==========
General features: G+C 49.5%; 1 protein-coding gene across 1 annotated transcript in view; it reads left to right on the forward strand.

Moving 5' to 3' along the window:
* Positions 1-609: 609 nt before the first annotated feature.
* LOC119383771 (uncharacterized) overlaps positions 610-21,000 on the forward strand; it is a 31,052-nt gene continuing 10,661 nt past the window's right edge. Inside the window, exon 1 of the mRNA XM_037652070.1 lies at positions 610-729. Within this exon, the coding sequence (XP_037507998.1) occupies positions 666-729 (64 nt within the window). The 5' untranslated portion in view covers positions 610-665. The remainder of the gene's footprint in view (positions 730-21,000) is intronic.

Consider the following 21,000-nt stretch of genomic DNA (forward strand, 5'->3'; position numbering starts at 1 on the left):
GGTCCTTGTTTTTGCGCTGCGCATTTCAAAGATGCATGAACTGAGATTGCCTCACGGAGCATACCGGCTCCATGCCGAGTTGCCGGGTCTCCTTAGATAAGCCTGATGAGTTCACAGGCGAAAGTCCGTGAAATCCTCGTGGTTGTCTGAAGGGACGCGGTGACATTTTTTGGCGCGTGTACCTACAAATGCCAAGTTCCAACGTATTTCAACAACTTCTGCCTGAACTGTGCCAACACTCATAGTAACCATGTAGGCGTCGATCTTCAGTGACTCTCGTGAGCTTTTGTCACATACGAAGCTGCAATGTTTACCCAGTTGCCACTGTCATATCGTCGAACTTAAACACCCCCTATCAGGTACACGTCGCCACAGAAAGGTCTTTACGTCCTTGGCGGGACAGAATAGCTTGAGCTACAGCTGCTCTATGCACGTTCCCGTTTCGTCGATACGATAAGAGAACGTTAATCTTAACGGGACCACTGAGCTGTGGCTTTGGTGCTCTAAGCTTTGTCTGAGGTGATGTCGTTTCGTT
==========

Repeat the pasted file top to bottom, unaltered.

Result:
General features: G+C 49.5%; 1 protein-coding gene across 1 annotated transcript in view; it reads left to right on the forward strand.

Moving 5' to 3' along the window:
* Positions 1-609: 609 nt before the first annotated feature.
* LOC119383771 (uncharacterized) overlaps positions 610-21,000 on the forward strand; it is a 31,052-nt gene continuing 10,661 nt past the window's right edge. Inside the window, exon 1 of the mRNA XM_037652070.1 lies at positions 610-729. Within this exon, the coding sequence (XP_037507998.1) occupies positions 666-729 (64 nt within the window). The 5' untranslated portion in view covers positions 610-665. The remainder of the gene's footprint in view (positions 730-21,000) is intronic.

Consider the following 21,000-nt stretch of genomic DNA (forward strand, 5'->3'; position numbering starts at 1 on the left):
GGTCCTTGTTTTTGCGCTGCGCATTTCAAAGATGCATGAACTGAGATTGCCTCACGGAGCATACCGGCTCCATGCCGAGTTGCCGGGTCTCCTTAGATAAGCCTGATGAGTTCACAGGCGAAAGTCCGTGAAATCCTCGTGGTTGTCTGAAGGGACGCGGTGACATTTTTTGGCGCGTGTACCTACAAATGCCAAGTTCCAACGTATTTCAACAACTTCTGCCTGAACTGTGCCAACACTCATAGTAACCATGTAGGCGTCGATCTTCAGTGACTCTCGTGAGCTTTTGTCACATACGAAGCTGCAATGTTTACCCAGTTGCCACTGTCATATCGTCGAACTTAAACACCCCCTATCAGGTACACGTCGCCACAGAAAGGTCTTTACGTCCTTGGCGGGACAGAATAGCTTGAGCTACAGCTGCTCTATGCACGTTCCCGTTTCGTCGATACGATAAGAGAACGTTAATCTTAACGGGACCACTGAGCTGTGGCTTTGGTGCTCTAAGCTTTGTCTGAGGTGATGTCGTTTCGTT